Stroud Theater born out of an idea of an opera house
August 08 , 2014
The Stroud Theater was built in 1913 on North Sixth Street and Quaker Alley Stroudsburg.
The building burned in 2006, and is now a vacant lot.
Monroe County Historical Association
In 1910, several citizens of the Stroudsburg community created the Stroudsburg Industrial Club to “cultivate the social side, as well as to look after the business welfare of our town. The idea being to rent and furnish suitable quarters, where the members can meet for recreation or business.”
The officers of the new endeavor were Robert Brown Sr., president; S.E. Shull, Esq., first vice president; R.H. Kintner, second vice president; J.C. Bensinger, recording secretary; H.E. Sweeny, corresponding secretary, and; C.B. Keller, treasurer.
Within a year’s time, the members of the Stroudsburg Industrial Club had come up with their first idea to help better the community. They wanted to erect an opera house within the borough limits of Stroudsburg. While there were entertainment establishments, including small moving picture rooms, there was no such venue for some forms of live entertainment.
Members of the Stroudsburg Industrial Club formed an Opera House Committee. This special task force included Robert B. Keller, W.W. L’Hommedieu, Dr. N.C. Miller, Ernest Wyckoff and Joseph Shiffer.
The Opera House Committee presented their vision at a May 12, 1911 meeting of the club. The task force had conducted extensive research, and with the assistance of Harry F. Weaver, a Honesdale architect, they offered their preliminary plan for a convention center and theater that could hold 1,000 seats. Staying true to their mission to promote downtown Stroudsburg, the Stroudsburg Industrial Club stated that Stroudsburg, “needed an Opera House” and that “…the need is greater than ever before. If the town is to keep step with progress, it must meet the demands of those it would bring to the industrial plants. If we are to have a beautiful Stroudsburg and invite conventions to visit us, we must have a place where such conventions may assemble.”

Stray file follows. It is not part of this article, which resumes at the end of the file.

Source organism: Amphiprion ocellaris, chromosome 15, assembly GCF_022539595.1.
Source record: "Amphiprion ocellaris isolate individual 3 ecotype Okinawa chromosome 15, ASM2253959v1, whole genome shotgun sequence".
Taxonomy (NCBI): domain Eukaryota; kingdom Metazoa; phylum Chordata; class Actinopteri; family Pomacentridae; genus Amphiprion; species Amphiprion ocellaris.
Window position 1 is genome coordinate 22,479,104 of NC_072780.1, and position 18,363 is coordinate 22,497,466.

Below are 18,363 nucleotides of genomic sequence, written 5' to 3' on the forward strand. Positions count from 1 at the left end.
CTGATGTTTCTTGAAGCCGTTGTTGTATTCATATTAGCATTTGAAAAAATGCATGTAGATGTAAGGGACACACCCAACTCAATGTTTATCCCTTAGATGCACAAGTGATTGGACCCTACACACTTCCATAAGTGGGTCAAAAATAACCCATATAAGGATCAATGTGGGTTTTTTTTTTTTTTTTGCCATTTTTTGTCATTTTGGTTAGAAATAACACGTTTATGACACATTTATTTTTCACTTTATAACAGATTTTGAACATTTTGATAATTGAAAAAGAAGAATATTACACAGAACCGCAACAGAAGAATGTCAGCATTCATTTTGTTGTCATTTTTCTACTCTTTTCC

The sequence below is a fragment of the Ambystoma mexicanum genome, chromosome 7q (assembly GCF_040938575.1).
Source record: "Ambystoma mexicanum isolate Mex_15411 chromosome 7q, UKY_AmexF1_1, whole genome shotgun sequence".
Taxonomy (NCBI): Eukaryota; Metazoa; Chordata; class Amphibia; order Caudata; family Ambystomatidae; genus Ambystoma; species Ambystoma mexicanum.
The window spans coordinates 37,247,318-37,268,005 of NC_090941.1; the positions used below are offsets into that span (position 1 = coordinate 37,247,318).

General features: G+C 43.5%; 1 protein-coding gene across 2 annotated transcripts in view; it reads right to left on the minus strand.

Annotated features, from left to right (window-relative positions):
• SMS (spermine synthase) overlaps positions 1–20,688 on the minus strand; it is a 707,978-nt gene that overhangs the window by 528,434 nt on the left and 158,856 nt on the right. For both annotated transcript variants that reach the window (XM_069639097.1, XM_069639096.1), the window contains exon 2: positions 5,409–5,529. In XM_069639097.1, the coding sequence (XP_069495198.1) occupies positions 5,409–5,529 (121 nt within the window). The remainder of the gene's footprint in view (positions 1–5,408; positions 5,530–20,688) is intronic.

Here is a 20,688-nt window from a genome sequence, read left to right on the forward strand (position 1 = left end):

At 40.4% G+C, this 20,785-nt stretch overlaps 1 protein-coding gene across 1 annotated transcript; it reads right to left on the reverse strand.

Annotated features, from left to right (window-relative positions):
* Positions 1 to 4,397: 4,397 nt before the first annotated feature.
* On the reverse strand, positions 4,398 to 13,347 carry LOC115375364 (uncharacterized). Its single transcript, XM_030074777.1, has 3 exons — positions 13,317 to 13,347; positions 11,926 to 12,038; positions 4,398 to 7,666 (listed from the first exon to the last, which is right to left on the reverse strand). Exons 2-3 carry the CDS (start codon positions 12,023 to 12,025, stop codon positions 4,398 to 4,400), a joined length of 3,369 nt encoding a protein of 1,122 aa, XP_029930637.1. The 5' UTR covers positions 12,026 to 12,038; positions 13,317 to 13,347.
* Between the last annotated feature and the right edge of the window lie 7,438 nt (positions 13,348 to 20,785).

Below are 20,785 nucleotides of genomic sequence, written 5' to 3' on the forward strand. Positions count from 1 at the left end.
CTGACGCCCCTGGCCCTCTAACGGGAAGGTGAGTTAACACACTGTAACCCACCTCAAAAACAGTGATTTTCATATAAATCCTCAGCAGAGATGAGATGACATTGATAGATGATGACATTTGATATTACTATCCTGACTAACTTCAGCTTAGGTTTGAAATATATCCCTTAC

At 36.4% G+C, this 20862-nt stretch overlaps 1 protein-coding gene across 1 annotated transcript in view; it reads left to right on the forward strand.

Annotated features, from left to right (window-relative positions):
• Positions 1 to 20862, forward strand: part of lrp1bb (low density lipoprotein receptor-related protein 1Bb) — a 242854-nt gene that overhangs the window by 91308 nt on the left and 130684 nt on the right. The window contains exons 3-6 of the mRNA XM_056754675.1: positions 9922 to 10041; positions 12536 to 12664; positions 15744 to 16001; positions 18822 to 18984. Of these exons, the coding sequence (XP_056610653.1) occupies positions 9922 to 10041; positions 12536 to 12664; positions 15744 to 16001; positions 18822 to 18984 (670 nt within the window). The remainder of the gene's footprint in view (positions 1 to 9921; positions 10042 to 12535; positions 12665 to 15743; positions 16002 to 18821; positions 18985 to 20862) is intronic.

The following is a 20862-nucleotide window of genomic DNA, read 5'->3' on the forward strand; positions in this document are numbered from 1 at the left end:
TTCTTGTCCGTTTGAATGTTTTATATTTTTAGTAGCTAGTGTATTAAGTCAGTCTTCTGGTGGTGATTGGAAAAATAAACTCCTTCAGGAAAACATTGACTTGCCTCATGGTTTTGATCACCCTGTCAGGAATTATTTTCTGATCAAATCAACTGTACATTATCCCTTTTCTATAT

The Opera House Committee moved forward by fine-tuning construction plans, by promoting the idea of an opera house, and by selling stock to pay for the project’s construction. The committee and architect chose “the Smith estate” on which to build. The property was located on Main Street, two lots east of the Stroudsburg Methodist Church. The cost of the lot was $5,000. While pricey, the location was desirable because it had access to Main Street in the front and Ann Street in the rear.
The design for the opera house included a 1,000 seat theater/auditorium, a basement for balls and social events, a bowling alley, and a gymnasium. The second floor would serve as a meeting space for members of the Stroudsburg Industrial Club. Other smaller rooms would be used to play billiards and cards while a special room was dedicated to quiet reading. The building would also intended to house a swimming pool.
Local citizens embraced the idea of this all-in-one entertainment venue. It was agreed around town that if any group of individuals could bring the idea of an opera house to fruition, that group would be the Stroudsburg Industrial Club. Their members had numerous contacts and business relationships as well as strong public relations that would be able to attract investors excited to get in on the ground level of this community project.